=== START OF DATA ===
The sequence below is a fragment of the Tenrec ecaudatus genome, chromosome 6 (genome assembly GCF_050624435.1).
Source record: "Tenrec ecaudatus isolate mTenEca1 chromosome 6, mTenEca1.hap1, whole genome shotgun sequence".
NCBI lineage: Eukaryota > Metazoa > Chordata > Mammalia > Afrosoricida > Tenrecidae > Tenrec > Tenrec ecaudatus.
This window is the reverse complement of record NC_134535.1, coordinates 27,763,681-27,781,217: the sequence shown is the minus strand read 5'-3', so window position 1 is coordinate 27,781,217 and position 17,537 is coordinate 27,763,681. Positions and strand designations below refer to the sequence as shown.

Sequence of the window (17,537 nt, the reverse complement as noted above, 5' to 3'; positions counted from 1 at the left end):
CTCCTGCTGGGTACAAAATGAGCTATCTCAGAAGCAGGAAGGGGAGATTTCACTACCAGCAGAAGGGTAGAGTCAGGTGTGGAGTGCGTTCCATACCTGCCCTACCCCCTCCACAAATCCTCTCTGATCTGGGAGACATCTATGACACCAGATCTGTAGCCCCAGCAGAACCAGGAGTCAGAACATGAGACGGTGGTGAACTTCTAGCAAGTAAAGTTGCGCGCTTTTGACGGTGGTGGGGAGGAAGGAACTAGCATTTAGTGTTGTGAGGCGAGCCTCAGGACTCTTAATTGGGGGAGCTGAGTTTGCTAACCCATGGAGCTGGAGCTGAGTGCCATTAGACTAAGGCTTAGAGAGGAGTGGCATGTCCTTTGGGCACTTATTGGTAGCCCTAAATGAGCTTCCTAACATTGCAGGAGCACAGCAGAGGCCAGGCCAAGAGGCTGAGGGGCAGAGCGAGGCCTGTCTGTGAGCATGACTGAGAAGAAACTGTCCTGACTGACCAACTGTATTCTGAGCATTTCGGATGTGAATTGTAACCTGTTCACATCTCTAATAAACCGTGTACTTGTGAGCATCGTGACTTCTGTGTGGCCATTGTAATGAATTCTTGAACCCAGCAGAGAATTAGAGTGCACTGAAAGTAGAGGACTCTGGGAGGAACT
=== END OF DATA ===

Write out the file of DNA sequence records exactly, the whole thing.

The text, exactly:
The sequence below is a fragment of the Tenrec ecaudatus genome, chromosome 6 (genome assembly GCF_050624435.1).
Source record: "Tenrec ecaudatus isolate mTenEca1 chromosome 6, mTenEca1.hap1, whole genome shotgun sequence".
NCBI lineage: Eukaryota > Metazoa > Chordata > Mammalia > Afrosoricida > Tenrecidae > Tenrec > Tenrec ecaudatus.
This window is the reverse complement of record NC_134535.1, coordinates 27,763,681-27,781,217: the sequence shown is the minus strand read 5'-3', so window position 1 is coordinate 27,781,217 and position 17,537 is coordinate 27,763,681. Positions and strand designations below refer to the sequence as shown.

Sequence of the window (17,537 nt, the reverse complement as noted above, 5' to 3'; positions counted from 1 at the left end):
CTCCTGCTGGGTACAAAATGAGCTATCTCAGAAGCAGGAAGGGGAGATTTCACTACCAGCAGAAGGGTAGAGTCAGGTGTGGAGTGCGTTCCATACCTGCCCTACCCCCTCCACAAATCCTCTCTGATCTGGGAGACATCTATGACACCAGATCTGTAGCCCCAGCAGAACCAGGAGTCAGAACATGAGACGGTGGTGAACTTCTAGCAAGTAAAGTTGCGCGCTTTTGACGGTGGTGGGGAGGAAGGAACTAGCATTTAGTGTTGTGAGGCGAGCCTCAGGACTCTTAATTGGGGGAGCTGAGTTTGCTAACCCATGGAGCTGGAGCTGAGTGCCATTAGACTAAGGCTTAGAGAGGAGTGGCATGTCCTTTGGGCACTTATTGGTAGCCCTAAATGAGCTTCCTAACATTGCAGGAGCACAGCAGAGGCCAGGCCAAGAGGCTGAGGGGCAGAGCGAGGCCTGTCTGTGAGCATGACTGAGAAGAAACTGTCCTGACTGACCAACTGTATTCTGAGCATTTCGGATGTGAATTGTAACCTGTTCACATCTCTAATAAACCGTGTACTTGTGAGCATCGTGACTTCTGTGTGGCCATTGTAATGAATTCTTGAACCCAGCAGAGAATTAGAGTGCACTGAAAGTAGAGGACTCTGGGAGGAACT